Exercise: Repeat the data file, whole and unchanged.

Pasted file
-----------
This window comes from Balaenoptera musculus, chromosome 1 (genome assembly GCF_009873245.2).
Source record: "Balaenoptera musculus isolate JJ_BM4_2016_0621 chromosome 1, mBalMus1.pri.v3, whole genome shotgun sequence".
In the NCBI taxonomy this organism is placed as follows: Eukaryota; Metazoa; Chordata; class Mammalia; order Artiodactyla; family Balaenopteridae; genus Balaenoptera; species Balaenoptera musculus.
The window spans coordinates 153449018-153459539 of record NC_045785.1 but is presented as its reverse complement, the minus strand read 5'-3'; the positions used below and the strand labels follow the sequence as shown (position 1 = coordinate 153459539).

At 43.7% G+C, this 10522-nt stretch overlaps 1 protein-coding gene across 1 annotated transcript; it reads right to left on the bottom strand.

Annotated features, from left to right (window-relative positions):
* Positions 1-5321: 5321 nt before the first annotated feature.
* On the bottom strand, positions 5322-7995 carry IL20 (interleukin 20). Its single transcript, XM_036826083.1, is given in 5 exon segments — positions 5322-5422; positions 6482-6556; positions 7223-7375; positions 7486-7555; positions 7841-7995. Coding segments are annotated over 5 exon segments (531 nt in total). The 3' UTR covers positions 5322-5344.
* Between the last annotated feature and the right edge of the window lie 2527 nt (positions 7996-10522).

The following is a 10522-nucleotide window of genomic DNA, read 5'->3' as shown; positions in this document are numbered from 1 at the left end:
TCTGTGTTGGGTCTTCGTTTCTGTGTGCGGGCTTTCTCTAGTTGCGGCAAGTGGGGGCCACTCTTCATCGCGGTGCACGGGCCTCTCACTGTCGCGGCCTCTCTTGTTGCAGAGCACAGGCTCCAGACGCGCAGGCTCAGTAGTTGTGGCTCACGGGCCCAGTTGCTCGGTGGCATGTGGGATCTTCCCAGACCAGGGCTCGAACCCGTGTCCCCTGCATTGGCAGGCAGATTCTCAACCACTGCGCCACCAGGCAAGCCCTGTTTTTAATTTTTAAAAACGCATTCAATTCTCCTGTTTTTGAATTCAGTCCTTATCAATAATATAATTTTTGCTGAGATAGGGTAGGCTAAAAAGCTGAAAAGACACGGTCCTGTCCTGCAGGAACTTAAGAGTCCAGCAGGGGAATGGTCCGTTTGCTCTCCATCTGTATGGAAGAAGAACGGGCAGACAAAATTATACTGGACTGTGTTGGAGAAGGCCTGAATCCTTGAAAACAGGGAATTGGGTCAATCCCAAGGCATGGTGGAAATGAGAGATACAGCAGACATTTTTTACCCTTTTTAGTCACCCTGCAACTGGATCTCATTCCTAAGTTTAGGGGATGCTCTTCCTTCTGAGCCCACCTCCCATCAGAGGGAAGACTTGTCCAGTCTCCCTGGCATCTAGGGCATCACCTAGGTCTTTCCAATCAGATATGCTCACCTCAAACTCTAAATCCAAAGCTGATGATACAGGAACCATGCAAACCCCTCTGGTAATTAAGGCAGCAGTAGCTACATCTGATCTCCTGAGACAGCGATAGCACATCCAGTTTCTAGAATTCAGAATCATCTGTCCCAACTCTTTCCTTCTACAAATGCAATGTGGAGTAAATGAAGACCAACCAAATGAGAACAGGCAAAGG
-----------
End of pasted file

This window comes from Balaenoptera musculus, chromosome 1 (genome assembly GCF_009873245.2).
Source record: "Balaenoptera musculus isolate JJ_BM4_2016_0621 chromosome 1, mBalMus1.pri.v3, whole genome shotgun sequence".
In the NCBI taxonomy this organism is placed as follows: Eukaryota; Metazoa; Chordata; class Mammalia; order Artiodactyla; family Balaenopteridae; genus Balaenoptera; species Balaenoptera musculus.
The window spans coordinates 153449018-153459539 of record NC_045785.1 but is presented as its reverse complement, the minus strand read 5'-3'; the positions used below and the strand labels follow the sequence as shown (position 1 = coordinate 153459539).

At 43.7% G+C, this 10522-nt stretch overlaps 1 protein-coding gene across 1 annotated transcript; it reads right to left on the bottom strand.

Annotated features, from left to right (window-relative positions):
* Positions 1-5321: 5321 nt before the first annotated feature.
* On the bottom strand, positions 5322-7995 carry IL20 (interleukin 20). Its single transcript, XM_036826083.1, is given in 5 exon segments — positions 5322-5422; positions 6482-6556; positions 7223-7375; positions 7486-7555; positions 7841-7995. Coding segments are annotated over 5 exon segments (531 nt in total). The 3' UTR covers positions 5322-5344.
* Between the last annotated feature and the right edge of the window lie 2527 nt (positions 7996-10522).

The following is a 10522-nucleotide window of genomic DNA, read 5'->3' as shown; positions in this document are numbered from 1 at the left end:
TCTGTGTTGGGTCTTCGTTTCTGTGTGCGGGCTTTCTCTAGTTGCGGCAAGTGGGGGCCACTCTTCATCGCGGTGCACGGGCCTCTCACTGTCGCGGCCTCTCTTGTTGCAGAGCACAGGCTCCAGACGCGCAGGCTCAGTAGTTGTGGCTCACGGGCCCAGTTGCTCGGTGGCATGTGGGATCTTCCCAGACCAGGGCTCGAACCCGTGTCCCCTGCATTGGCAGGCAGATTCTCAACCACTGCGCCACCAGGCAAGCCCTGTTTTTAATTTTTAAAAACGCATTCAATTCTCCTGTTTTTGAATTCAGTCCTTATCAATAATATAATTTTTGCTGAGATAGGGTAGGCTAAAAAGCTGAAAAGACACGGTCCTGTCCTGCAGGAACTTAAGAGTCCAGCAGGGGAATGGTCCGTTTGCTCTCCATCTGTATGGAAGAAGAACGGGCAGACAAAATTATACTGGACTGTGTTGGAGAAGGCCTGAATCCTTGAAAACAGGGAATTGGGTCAATCCCAAGGCATGGTGGAAATGAGAGATACAGCAGACATTTTTTACCCTTTTTAGTCACCCTGCAACTGGATCTCATTCCTAAGTTTAGGGGATGCTCTTCCTTCTGAGCCCACCTCCCATCAGAGGGAAGACTTGTCCAGTCTCCCTGGCATCTAGGGCATCACCTAGGTCTTTCCAATCAGATATGCTCACCTCAAACTCTAAATCCAAAGCTGATGATACAGGAACCATGCAAACCCCTCTGGTAATTAAGGCAGCAGTAGCTACATCTGATCTCCTGAGACAGCGATAGCACATCCAGTTTCTAGAATTCAGAATCATCTGTCCCAACTCTTTCCTTCTACAAATGCAATGTGGAGTAAATGAAGACCAACCAAATGAGAACAGGCAAAGG